Generally, methods for interpreting models are model specific. Feature importance is computed by looking at the effects of splitting on a feature within a decision tree, while regressions are explained by their coefficient values.

The drawback of this practice is that when we require a particular type of interpretation, we are limited in our choice of models that provide it, potentially at the expense of using a more predictive and representative model. Furthermore, as part of the model selection process, we are unable to compare the behavior of different types of models with a common framework, essentially constraining our model selection criteria to validation metrics. And when a model consumer does not have access to the source code or environment used to build a model, he or she has to make inferences about the decision criteria without anything other than new predictions.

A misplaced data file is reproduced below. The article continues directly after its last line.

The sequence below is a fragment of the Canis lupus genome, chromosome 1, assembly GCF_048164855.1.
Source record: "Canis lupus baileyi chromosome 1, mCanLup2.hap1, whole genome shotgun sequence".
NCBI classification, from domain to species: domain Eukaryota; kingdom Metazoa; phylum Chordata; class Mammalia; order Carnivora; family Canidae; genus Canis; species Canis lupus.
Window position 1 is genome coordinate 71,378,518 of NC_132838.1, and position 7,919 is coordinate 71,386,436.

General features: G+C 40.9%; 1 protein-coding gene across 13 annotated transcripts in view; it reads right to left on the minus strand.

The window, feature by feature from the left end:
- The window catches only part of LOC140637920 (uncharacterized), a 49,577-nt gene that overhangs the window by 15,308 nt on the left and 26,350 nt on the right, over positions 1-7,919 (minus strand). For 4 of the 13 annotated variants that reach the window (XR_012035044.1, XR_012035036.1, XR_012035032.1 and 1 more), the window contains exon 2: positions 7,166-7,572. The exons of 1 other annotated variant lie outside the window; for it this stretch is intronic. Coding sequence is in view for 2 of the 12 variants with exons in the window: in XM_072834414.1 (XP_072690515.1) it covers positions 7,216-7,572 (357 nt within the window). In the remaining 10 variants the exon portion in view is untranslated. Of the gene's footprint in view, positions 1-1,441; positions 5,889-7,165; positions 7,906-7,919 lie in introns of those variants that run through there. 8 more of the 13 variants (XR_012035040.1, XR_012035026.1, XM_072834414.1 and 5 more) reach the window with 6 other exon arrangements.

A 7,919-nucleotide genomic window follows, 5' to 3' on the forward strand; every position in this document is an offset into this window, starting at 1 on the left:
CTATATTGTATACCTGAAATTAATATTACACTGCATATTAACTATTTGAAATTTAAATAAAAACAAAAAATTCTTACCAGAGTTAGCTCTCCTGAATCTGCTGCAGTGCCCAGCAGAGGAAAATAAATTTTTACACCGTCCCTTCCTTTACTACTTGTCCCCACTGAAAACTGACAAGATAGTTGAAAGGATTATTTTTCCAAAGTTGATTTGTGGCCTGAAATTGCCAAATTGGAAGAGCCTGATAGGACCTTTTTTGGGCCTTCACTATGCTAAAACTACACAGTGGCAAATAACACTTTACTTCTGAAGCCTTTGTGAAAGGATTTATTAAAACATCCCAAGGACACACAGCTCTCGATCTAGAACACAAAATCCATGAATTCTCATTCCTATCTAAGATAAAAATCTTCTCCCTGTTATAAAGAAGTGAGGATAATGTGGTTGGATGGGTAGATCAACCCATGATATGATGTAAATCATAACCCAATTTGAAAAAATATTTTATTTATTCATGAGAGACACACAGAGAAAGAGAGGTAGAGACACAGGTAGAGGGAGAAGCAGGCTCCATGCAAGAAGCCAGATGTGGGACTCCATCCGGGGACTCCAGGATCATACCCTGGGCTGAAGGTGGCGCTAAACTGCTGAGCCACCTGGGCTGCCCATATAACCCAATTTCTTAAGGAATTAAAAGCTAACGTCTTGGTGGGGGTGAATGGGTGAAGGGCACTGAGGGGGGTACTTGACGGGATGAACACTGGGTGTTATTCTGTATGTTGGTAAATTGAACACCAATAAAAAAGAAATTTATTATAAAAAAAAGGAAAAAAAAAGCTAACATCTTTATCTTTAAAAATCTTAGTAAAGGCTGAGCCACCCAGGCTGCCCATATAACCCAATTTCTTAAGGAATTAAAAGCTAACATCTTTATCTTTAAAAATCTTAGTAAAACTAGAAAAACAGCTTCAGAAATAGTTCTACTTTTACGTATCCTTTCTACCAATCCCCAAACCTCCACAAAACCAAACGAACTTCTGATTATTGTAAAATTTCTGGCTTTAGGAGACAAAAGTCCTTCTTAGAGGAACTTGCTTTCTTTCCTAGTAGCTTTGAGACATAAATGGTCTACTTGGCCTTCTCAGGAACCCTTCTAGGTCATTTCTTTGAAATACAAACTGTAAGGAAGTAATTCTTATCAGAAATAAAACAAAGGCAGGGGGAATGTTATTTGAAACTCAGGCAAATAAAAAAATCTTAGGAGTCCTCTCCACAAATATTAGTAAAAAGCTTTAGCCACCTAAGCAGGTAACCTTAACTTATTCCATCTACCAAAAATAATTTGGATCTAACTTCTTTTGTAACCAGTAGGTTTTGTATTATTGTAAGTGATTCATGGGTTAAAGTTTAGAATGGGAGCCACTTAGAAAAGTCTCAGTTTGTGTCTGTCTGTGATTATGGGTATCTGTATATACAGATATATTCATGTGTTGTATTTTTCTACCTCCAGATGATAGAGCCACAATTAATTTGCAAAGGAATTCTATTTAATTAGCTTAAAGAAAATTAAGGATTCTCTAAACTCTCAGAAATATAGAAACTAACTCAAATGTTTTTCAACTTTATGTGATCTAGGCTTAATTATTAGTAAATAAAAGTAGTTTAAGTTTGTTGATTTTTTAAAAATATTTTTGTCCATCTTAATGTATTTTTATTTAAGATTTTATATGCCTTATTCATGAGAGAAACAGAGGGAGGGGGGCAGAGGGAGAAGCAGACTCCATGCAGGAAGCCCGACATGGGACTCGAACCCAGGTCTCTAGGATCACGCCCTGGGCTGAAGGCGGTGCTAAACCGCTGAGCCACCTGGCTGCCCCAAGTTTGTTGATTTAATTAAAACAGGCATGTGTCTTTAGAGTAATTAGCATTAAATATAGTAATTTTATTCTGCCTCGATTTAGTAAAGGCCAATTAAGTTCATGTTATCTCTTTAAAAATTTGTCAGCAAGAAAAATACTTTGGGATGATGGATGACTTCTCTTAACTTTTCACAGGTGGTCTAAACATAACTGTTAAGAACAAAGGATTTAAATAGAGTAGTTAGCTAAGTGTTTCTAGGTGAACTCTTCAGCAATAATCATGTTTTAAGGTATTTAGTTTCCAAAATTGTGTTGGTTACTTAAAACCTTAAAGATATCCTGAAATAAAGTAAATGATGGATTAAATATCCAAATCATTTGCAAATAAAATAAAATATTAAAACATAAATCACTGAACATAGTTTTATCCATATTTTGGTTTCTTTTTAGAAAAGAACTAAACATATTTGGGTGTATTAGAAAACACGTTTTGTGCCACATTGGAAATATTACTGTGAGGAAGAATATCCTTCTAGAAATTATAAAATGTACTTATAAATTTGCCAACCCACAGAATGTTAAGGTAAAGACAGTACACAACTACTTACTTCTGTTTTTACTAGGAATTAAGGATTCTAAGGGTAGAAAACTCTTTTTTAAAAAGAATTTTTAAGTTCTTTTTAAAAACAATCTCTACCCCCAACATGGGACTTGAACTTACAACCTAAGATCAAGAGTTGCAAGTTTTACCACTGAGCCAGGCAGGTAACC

Therefore, there has been a recent surge in interest in model-agnostic interpretation algorithms  algorithms that describe any predictive model with respect to the features it takes as inputs. Generally, this approach leverages data perturbation to learn about model decision criteria: It allows you to strategically feed inputs into a black box model, obtain predictions, and model relationships between the two. Here at DataScience we are actively researching model agnostic interpretation to develop resources for our clients and the open source community.